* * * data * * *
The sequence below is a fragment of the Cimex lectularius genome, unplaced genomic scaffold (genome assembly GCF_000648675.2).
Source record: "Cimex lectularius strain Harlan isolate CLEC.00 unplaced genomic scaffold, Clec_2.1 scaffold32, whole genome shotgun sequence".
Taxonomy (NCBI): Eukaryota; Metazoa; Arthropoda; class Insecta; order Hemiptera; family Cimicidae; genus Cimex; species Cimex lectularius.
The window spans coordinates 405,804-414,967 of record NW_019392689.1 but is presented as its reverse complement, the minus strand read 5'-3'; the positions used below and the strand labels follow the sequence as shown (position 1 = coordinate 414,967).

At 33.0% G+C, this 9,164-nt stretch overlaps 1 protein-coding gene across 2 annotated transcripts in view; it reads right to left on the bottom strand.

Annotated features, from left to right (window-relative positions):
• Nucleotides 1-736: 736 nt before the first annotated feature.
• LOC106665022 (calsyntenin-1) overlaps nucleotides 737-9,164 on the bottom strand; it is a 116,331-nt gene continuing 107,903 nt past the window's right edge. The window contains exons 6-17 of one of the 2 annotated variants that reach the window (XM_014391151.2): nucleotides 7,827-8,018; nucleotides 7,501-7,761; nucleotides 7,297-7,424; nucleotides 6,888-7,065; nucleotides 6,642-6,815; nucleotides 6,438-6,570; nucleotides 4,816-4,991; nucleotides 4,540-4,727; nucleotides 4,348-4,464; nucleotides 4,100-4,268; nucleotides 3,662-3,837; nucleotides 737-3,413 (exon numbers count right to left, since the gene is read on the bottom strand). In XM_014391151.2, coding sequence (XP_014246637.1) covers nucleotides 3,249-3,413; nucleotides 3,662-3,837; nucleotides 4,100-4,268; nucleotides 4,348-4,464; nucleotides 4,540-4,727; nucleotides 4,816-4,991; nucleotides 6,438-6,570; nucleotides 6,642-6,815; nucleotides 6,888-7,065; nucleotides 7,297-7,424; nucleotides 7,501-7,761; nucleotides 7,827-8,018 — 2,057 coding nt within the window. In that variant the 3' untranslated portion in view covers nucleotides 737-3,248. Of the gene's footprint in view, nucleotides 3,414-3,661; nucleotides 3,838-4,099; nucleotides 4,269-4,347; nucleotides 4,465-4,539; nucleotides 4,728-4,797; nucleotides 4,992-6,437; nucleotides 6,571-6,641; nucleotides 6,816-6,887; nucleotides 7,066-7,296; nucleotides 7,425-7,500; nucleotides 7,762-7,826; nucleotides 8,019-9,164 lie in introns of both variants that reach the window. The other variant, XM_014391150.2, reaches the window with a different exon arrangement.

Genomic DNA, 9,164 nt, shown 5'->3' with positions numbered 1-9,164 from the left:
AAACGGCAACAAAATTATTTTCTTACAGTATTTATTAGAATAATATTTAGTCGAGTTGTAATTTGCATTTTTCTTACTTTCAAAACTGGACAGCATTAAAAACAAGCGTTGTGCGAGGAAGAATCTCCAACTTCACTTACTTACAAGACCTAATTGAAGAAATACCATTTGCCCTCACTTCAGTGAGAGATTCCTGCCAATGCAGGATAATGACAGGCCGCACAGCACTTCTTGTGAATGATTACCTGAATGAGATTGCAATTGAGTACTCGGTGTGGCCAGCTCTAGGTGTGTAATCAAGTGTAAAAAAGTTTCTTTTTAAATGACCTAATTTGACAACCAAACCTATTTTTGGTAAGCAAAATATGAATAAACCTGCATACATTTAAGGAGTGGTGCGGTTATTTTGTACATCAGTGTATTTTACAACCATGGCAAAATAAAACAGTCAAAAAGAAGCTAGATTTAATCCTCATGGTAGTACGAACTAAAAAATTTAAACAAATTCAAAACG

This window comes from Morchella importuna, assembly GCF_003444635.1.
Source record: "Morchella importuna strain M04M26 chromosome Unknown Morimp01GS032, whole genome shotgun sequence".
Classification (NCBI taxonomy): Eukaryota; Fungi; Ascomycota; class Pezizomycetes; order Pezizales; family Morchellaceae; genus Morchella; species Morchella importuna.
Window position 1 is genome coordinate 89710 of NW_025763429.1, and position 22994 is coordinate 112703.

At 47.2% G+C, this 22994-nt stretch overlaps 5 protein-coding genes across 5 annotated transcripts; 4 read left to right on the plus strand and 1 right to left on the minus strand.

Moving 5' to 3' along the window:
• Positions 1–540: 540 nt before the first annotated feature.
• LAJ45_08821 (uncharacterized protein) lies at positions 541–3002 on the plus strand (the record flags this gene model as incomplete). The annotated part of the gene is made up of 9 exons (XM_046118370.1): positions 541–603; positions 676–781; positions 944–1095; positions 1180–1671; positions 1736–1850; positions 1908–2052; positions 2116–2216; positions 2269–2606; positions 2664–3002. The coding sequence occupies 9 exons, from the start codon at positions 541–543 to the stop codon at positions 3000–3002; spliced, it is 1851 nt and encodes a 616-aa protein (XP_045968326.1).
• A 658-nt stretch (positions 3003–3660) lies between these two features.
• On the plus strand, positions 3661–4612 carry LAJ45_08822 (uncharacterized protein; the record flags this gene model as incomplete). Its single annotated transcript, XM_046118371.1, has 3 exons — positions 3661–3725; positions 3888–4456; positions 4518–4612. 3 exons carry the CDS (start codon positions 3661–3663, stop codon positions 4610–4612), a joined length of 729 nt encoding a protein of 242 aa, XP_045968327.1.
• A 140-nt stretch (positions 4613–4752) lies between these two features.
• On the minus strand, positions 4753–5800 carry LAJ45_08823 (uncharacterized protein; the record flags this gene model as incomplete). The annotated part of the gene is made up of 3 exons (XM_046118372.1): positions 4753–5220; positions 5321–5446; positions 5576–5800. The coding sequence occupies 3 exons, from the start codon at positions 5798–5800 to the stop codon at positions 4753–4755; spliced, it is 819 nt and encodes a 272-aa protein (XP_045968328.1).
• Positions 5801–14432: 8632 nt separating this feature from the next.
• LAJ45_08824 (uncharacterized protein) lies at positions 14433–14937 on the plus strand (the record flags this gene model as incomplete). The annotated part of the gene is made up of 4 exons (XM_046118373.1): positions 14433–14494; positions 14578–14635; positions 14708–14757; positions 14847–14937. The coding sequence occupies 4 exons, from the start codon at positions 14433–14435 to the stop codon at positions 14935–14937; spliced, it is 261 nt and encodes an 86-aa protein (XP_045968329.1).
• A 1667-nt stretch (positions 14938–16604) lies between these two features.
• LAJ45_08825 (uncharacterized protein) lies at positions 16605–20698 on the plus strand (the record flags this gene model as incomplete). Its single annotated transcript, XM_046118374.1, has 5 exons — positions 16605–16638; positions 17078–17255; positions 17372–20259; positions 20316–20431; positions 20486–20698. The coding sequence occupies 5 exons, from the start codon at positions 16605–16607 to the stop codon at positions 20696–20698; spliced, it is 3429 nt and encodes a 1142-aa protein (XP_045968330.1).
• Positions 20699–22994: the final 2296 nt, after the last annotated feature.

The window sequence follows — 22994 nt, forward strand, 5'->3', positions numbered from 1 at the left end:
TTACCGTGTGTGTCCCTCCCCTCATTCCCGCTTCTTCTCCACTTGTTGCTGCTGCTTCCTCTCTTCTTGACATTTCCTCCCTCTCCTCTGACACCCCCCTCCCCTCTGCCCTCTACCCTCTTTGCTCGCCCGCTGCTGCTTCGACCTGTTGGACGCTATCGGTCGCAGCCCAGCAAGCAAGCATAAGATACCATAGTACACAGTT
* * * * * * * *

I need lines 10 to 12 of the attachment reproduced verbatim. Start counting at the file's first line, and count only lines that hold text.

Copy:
AAACGGCAACAAAATTATTTTCTTACAGTATTTATTAGAATAATATTTAGTCGAGTTGTAATTTGCATTTTTCTTACTTTCAAAACTGGACAGCATTAAAAACAAGCGTTGTGCGAGGAAGAATCTCCAACTTCACTTACTTACAAGACCTAATTGAAGAAATACCATTTGCCCTCACTTCAGTGAGAGATTCCTGCCAATGCAGGATAATGACAGGCCGCACAGCACTTCTTGTGAATGATTACCTGAATGAGATTGCAATTGAGTACTCGGTGTGGCCAGCTCTAGGTGTGTAATCAAGTGTAAAAAAGTTTCTTTTTAAATGACCTAATTTGACAACCAAACCTATTTTTGGTAAGCAAAATATGAATAAACCTGCATACATTTAAGGAGTGGTGCGGTTATTTTGTACATCAGTGTATTTTACAACCATGGCAAAATAAAACAGTCAAAAAGAAGCTAGATTTAATCCTCATGGTAGTACGAACTAAAAAATTTAAACAAATTCAAAACG

This window comes from Morchella importuna, assembly GCF_003444635.1.
Source record: "Morchella importuna strain M04M26 chromosome Unknown Morimp01GS032, whole genome shotgun sequence".